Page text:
Ireland’s chief medical officer Dr Tony Holohan steps aside to care for ill wife
Ireland’s chief medical officer spearheading the battle against coronavirus is stepping aside to care for his terminally ill wife.
Dr Tony Holohan has been the Government’s key adviser and at the forefront of public health messaging on combating the infection.
He said his wife was diagnosed with blood cancer in 2012 and had been admitted for palliative care last Saturday.
Dr Holohan added: “A plan has been put in train for others to take over responsibility for different aspects of my role.”
His deputy, Dr Ronan Glynn, will take over responsibility on an acting basis.
Dr Holohan said: “As a husband and father and as a public health doctor, I am conscious that we have been through tough times together.”
He added: “Many families across the country have been affected by the course of Covid-19, suffering pain and loss of loved ones.”
His wife Emer was diagnosed with blood cancer in 2012.
He said: “She has had a number of difficult years with her disease and was admitted for palliative care last Saturday.
“I now want to give my energy and attention and all of my time to Emer and to our two teenage children, Clodagh and Ronan.”
The rate of spread of coronavirus in Ireland is higher than it was in recent weeks, public health experts warned.
The number of cases increased towards the end of last week, the National Public Health Emergency Team (NPHET) said.
It added the general transmission rate was low but clusters had been associated with international travel.
Professor Philip Nolan, the epidemiologist advising the Government about the spread, said: “The reproductive number is now estimated to be closer to 1 than it has been in recent weeks.”
The R number is easily influenced by small changes to the transmission of the virus.
Prof Nolan added: “We have noticed an increase in the number of cases towards the end of last week.
“It is a trend that NPHET will continue to monitor closely.”
On Thursday, the authorities said another five people had died and another 15 cases of Covid-19 were confirmed.
Taoiseach Micheal Martin paid tribute to Dr Holohan’s work during the public health emergency.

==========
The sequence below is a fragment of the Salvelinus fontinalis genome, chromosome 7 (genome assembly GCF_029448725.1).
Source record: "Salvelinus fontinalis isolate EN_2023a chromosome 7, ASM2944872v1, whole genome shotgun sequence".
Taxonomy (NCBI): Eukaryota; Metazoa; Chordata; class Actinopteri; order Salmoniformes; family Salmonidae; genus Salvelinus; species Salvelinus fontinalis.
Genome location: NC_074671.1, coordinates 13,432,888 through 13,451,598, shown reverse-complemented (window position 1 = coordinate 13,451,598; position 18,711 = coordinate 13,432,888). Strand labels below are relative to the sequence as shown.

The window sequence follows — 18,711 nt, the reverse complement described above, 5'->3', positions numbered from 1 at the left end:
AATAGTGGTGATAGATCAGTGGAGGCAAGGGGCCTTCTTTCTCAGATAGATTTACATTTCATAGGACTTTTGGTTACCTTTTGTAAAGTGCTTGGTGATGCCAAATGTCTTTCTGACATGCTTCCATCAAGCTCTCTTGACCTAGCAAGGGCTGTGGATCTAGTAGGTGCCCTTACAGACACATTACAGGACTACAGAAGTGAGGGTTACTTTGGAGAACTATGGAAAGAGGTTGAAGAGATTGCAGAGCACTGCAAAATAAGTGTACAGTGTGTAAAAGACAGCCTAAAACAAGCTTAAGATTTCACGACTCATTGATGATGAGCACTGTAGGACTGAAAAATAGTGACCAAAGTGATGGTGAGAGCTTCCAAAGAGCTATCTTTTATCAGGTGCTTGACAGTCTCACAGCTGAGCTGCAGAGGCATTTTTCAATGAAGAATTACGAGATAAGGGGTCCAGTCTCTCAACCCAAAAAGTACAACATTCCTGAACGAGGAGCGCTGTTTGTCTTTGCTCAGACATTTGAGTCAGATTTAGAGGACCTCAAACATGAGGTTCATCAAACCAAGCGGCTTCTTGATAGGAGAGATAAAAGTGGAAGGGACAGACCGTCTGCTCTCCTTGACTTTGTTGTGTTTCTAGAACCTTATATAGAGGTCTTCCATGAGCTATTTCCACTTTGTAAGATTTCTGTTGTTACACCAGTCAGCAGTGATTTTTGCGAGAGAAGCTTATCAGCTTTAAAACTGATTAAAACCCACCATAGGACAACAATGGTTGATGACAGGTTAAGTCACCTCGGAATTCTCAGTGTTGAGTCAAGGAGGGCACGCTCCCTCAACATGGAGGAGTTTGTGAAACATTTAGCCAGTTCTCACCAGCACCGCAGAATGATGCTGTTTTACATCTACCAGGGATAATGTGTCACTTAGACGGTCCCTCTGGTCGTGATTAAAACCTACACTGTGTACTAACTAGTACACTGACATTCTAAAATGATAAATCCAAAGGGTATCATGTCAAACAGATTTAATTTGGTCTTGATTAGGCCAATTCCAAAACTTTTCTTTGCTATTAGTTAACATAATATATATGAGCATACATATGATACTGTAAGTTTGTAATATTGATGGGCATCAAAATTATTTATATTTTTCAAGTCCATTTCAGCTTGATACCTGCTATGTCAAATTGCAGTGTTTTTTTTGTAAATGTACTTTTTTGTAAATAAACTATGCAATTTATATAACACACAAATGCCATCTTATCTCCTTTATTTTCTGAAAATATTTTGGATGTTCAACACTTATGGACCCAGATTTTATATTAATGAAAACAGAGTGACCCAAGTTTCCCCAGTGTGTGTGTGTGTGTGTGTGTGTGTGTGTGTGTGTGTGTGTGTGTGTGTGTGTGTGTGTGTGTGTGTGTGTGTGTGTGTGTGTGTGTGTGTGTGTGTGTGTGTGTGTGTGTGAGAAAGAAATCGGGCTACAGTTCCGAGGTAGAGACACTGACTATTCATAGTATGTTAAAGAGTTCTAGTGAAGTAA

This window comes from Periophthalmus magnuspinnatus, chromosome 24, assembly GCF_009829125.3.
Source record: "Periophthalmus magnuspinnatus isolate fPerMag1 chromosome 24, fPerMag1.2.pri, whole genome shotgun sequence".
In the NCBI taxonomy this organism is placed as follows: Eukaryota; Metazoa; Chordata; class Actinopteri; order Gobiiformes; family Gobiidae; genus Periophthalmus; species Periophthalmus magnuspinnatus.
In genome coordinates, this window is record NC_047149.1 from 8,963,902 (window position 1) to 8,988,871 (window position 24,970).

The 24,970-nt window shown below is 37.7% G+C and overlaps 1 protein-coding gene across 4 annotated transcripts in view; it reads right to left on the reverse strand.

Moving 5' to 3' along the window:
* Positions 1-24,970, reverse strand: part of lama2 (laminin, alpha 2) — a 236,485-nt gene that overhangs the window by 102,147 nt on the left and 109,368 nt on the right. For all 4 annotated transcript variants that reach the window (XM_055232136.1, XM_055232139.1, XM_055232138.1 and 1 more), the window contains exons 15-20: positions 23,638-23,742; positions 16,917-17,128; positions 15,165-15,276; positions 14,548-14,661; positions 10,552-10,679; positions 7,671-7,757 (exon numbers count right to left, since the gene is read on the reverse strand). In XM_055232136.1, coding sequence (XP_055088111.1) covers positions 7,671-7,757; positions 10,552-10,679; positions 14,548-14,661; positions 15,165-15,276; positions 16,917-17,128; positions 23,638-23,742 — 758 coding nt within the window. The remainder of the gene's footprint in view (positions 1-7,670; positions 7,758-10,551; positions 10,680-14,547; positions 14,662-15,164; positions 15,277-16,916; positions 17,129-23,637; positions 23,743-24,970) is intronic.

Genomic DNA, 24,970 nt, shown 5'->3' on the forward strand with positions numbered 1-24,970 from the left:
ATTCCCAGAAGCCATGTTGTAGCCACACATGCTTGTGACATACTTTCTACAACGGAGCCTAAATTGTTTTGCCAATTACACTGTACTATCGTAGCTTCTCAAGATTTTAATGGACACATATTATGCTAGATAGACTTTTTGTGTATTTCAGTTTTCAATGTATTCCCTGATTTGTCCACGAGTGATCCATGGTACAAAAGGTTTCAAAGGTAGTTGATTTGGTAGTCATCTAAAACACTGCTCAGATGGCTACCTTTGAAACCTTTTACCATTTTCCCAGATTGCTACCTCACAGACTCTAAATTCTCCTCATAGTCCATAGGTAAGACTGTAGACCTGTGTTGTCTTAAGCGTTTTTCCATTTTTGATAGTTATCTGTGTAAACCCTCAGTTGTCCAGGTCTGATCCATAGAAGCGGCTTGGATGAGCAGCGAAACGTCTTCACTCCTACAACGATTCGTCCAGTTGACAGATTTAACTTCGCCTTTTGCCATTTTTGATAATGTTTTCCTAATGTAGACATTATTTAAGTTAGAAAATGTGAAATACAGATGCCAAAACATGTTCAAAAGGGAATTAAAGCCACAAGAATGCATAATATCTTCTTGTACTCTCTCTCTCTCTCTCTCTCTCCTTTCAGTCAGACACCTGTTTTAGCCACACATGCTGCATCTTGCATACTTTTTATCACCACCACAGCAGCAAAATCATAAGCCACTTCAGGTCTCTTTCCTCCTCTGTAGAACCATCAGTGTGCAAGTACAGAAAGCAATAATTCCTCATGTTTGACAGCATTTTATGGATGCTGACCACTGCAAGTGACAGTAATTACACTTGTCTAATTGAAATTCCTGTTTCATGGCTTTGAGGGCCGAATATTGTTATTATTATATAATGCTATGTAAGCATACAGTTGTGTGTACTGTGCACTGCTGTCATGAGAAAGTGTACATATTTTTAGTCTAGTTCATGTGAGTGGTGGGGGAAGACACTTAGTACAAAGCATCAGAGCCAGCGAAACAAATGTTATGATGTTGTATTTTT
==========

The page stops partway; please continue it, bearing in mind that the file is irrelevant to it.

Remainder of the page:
He said: “His work, experience and briefings helped people to understand the gravity of the situation facing us, while his calmness reassured us that if we followed the guidelines and advice we would overcome these great challenges together.
“Every home in Ireland has come to know Dr Tony Holohan.
“His leadership during the pandemic has given us all confidence that the decisions being made are based on solid public health advice.
“As a country we owe him and his family a great debt of gratitude.”
Under the chief medical officer’s watch, Ireland has driven the rate of infection down from a peak in April, when hundreds of cases were being diagnosed each day and hospital intensive care units were becoming more crowded.
In his final briefing, Dr Holohan said there were low levels of transmission in Ireland.
He added: “We are still concerned and cautious about the risk that is associated with travel outside this country.”
We see new travel-related cases making up an increasing share of the total number of cases that we have had
Dr Holohan said work on drawing up a list of countries which it was relatively safe to travel to was still going on, due to be published this time next week.
He said: “We see new travel-related cases making up an increasing share of the total number of cases that we have had.
“A small number of cases can quickly lead to additional spread and a large number of cases occurring here.
“We have had a cluster in association with travel outside of this country.”
The Taoiseach said he shared his caution about international travel.
He said: “What is worrying the public health officials, worrying me, is continued volatility at the international level.
“Some countries doing well three weeks ago are not doing as well now.
“We have to be very cautious here.
“Economic recovery depends on continued suppression of the virus.”
Earlier, Tanaiste Leo Varadkar said he would like to see a return to international travel as soon as it is safe to do so, adding that Ireland cannot close itself off indefinitely.
For people who travel to countries that are on a “green list” published next week, the 14-day quarantine will not apply.
Mr Varadkar said: “I am also conscious of the fact that thousands of people work in the domestic tourism sector and in our airports and airlines.
“I’m also conscious that people have worked very hard over the past few months and are looking forward to a break but it has to be done safely.”
He added: “We all know we can’t cut off the country forever.
“We can’t stop people from visiting their friends and families.
“We can’t stop business executives coming into Ireland to create jobs so we need to get that balance right.”
Dr Holohan also urged people to use their own sense of acceptable risk in gauging whether it is safe to go into particular pubs and restaurants.
Northern Ireland’s Health Minister Robin Swann and chief medical officer Dr Michael McBride said: “Our thoughts are very much with Dr Tony Holohan, his wife Emer, their children and family circle at this time.
“We have worked very closely with Tony and his colleagues in the Republic of Ireland from the beginning of the coronavirus pandemic. We very much appreciate all their support, co-operation and friendship.
“This is devastating news.
“The family can be assured of the support and compassion of everyone across this island.”